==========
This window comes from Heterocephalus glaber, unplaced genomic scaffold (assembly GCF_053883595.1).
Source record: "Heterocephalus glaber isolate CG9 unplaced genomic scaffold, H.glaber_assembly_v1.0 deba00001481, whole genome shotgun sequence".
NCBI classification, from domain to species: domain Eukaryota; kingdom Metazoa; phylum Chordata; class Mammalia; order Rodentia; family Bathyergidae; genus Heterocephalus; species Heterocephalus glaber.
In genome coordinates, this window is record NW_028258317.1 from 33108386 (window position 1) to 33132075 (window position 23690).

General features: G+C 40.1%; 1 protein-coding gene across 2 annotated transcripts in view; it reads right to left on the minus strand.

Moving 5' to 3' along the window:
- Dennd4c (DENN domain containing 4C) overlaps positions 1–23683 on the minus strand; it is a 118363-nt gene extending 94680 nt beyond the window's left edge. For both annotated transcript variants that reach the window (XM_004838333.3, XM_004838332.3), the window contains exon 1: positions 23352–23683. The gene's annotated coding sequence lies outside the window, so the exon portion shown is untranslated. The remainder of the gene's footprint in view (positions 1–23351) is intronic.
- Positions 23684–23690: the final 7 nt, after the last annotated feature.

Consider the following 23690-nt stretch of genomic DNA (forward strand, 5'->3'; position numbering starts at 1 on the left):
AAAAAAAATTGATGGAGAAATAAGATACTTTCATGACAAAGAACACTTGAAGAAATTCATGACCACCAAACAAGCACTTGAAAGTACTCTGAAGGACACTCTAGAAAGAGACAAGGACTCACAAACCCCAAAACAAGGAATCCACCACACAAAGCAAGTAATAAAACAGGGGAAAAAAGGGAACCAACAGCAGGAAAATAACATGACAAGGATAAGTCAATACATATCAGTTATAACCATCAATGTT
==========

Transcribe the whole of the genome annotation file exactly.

This window comes from Heterocephalus glaber, unplaced genomic scaffold (assembly GCF_053883595.1).
Source record: "Heterocephalus glaber isolate CG9 unplaced genomic scaffold, H.glaber_assembly_v1.0 deba00001481, whole genome shotgun sequence".
NCBI classification, from domain to species: domain Eukaryota; kingdom Metazoa; phylum Chordata; class Mammalia; order Rodentia; family Bathyergidae; genus Heterocephalus; species Heterocephalus glaber.
In genome coordinates, this window is record NW_028258317.1 from 33108386 (window position 1) to 33132075 (window position 23690).

General features: G+C 40.1%; 1 protein-coding gene across 2 annotated transcripts in view; it reads right to left on the minus strand.

Moving 5' to 3' along the window:
- Dennd4c (DENN domain containing 4C) overlaps positions 1–23683 on the minus strand; it is a 118363-nt gene extending 94680 nt beyond the window's left edge. For both annotated transcript variants that reach the window (XM_004838333.3, XM_004838332.3), the window contains exon 1: positions 23352–23683. The gene's annotated coding sequence lies outside the window, so the exon portion shown is untranslated. The remainder of the gene's footprint in view (positions 1–23351) is intronic.
- Positions 23684–23690: the final 7 nt, after the last annotated feature.

Consider the following 23690-nt stretch of genomic DNA (forward strand, 5'->3'; position numbering starts at 1 on the left):
AAAAAAAATTGATGGAGAAATAAGATACTTTCATGACAAAGAACACTTGAAGAAATTCATGACCACCAAACAAGCACTTGAAAGTACTCTGAAGGACACTCTAGAAAGAGACAAGGACTCACAAACCCCAAAACAAGGAATCCACCACACAAAGCAAGTAATAAAACAGGGGAAAAAAGGGAACCAACAGCAGGAAAATAACATGACAAGGATAAGTCAATACATATCAGTTATAACCATCAATGTT